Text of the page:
It is, of course propaganda, part of a war of words between two states with conflicting claims, I assume it is meant to provoke outrage on the other side of the argument. These kind of personal attacks are part and parcel of these kinds of conflicts, in the UK we have seen this sort of thing during what was tastefully called the ‘troubles’ in northern Ireland because it was not quite a civil war, but no less savage in parts.
    The situation in the Ukraine is serious but I can’t believe either side seriously wants to escalate it further. I can’t help but feel sympathy for those people caught up in the conflict zones. At some point they will have to talk to one another, in the meantime people will continue to be killed when hostilities break out.
    Thanks for advising us of this matter, otherwise we rarely get to hear about these things, our news is almost totally parochial and fairly useless. You provide an important link to a country much maligned here.

    • #45394 Reply

      Tatyana

      thanks for your comment, pete
      After anti-russian and anti-government protests in the streets of Georgia, we stopped air traffic to the country. And now this insulting video just made it worse.
      Georgia says that Russia is agressor and occupant. The root of the claim is Osetia and Abkhazia, who want to be independent countries after USSR and Russia recognises them and support. On the other hand is Georgia, that claims Osetia and Abkhazia to be georgian territory, and Georgia is supported by USA.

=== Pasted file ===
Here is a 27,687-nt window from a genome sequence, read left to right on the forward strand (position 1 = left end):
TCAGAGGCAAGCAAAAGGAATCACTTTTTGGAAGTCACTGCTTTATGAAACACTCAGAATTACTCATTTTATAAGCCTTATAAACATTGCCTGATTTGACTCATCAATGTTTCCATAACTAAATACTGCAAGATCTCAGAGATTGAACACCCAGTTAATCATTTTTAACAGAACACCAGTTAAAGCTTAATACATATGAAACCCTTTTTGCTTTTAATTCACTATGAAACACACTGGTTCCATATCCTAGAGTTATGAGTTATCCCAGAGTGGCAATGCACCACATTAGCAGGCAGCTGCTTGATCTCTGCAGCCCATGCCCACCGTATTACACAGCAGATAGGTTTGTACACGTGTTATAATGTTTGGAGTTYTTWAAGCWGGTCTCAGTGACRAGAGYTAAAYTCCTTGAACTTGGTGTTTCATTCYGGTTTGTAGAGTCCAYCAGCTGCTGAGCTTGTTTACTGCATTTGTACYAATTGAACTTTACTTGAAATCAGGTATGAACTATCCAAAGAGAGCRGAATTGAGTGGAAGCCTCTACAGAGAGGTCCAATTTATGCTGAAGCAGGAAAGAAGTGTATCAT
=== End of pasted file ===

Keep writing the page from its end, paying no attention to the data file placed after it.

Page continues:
• #45399 Reply

    pete

    My bad, I assumed it was Ukraine that was doing the insulting, not Georgia. These buffer zones between countries frequently have a mix of nationalities, like the linguistic divide between the French and Dutch in Belgium. I remember being stopped on the outskirts of Brussels by a student speaking bad French to get directions, my partner speaking French but switching to Dutch on realising the problem and explaining the solution. Not understanding either of them I had to ask in English what it was all about, compounding the confusion. I am so jealous of people who have a grasp of more than one language.